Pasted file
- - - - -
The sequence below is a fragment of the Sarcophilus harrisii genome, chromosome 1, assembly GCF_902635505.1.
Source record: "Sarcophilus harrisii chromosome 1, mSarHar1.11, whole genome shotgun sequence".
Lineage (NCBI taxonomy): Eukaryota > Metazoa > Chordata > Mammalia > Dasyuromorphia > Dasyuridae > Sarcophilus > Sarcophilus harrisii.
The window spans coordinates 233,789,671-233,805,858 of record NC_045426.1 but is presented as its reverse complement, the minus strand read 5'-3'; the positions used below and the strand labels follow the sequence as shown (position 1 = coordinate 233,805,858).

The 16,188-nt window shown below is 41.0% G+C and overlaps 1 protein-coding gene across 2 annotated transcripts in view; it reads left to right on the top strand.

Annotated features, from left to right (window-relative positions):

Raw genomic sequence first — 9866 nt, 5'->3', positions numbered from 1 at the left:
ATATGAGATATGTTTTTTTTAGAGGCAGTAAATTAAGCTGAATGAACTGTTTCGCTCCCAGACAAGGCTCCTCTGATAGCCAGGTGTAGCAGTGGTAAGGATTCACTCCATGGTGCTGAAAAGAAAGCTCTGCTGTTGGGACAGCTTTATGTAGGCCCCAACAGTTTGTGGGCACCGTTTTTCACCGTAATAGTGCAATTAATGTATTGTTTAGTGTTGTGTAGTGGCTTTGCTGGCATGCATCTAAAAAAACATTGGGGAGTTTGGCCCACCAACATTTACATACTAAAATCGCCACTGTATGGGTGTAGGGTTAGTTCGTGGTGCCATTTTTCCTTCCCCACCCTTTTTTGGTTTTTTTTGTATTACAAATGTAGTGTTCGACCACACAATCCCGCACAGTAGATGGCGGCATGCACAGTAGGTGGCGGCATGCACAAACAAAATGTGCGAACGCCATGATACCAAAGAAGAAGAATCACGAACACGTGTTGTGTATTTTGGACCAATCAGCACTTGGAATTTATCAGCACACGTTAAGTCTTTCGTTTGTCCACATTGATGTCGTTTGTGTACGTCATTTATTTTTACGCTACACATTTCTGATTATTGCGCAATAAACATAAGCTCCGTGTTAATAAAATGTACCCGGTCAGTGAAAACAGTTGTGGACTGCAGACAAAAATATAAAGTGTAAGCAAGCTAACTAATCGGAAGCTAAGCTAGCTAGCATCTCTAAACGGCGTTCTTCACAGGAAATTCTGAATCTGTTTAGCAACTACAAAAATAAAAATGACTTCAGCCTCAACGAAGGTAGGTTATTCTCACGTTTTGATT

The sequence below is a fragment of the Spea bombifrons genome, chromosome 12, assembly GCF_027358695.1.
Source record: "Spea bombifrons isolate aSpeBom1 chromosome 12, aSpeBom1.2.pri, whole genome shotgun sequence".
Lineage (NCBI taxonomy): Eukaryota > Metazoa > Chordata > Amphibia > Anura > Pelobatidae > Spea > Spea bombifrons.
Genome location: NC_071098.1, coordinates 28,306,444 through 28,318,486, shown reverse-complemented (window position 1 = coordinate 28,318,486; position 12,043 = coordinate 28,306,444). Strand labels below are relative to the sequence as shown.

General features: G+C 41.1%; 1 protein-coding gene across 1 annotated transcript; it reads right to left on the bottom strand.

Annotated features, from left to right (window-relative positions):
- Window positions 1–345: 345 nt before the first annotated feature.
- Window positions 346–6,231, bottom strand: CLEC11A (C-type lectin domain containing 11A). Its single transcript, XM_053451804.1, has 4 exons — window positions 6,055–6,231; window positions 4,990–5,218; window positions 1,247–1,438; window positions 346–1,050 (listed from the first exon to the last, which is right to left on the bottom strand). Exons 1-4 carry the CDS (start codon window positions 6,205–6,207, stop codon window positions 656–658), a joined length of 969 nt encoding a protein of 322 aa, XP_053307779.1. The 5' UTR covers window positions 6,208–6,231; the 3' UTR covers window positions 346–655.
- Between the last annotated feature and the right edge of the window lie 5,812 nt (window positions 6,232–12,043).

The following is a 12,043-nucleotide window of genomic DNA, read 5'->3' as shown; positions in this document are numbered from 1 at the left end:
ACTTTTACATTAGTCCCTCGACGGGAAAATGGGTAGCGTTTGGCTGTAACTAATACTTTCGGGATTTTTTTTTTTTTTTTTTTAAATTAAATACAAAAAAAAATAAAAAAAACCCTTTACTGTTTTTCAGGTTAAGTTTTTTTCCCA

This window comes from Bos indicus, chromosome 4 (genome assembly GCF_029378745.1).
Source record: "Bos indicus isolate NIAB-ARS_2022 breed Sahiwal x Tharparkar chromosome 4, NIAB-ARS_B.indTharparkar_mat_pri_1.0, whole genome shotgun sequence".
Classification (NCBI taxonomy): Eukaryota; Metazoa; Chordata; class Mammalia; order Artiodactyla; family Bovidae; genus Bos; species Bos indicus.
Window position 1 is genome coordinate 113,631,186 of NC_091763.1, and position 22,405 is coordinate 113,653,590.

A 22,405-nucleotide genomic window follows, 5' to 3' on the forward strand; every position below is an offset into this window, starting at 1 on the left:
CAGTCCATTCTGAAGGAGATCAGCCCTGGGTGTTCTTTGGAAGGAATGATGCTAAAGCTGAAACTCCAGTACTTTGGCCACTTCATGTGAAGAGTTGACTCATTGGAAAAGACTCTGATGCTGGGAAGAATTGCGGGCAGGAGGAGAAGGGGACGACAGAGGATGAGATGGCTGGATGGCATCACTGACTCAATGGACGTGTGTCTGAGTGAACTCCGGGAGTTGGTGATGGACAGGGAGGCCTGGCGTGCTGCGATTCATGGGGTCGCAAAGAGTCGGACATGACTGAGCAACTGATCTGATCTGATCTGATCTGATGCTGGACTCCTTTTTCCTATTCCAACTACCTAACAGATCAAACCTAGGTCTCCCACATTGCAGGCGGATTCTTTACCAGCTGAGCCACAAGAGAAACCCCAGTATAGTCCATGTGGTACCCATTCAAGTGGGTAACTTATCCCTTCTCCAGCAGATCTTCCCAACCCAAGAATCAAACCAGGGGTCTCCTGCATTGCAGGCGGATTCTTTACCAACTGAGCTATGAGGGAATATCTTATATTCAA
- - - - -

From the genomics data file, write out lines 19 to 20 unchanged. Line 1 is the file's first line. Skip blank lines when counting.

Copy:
ACTTTTACATTAGTCCCTCGACGGGAAAATGGGTAGCGTTTGGCTGTAACTAATACTTTCGGGATTTTTTTTTTTTTTTTTTTAAATTAAATACAAAAAAAAATAAAAAAAACCCTTTACTGTTTTTCAGGTTAAGTTTTTTTCCCA

This window comes from Bos indicus, chromosome 4 (genome assembly GCF_029378745.1).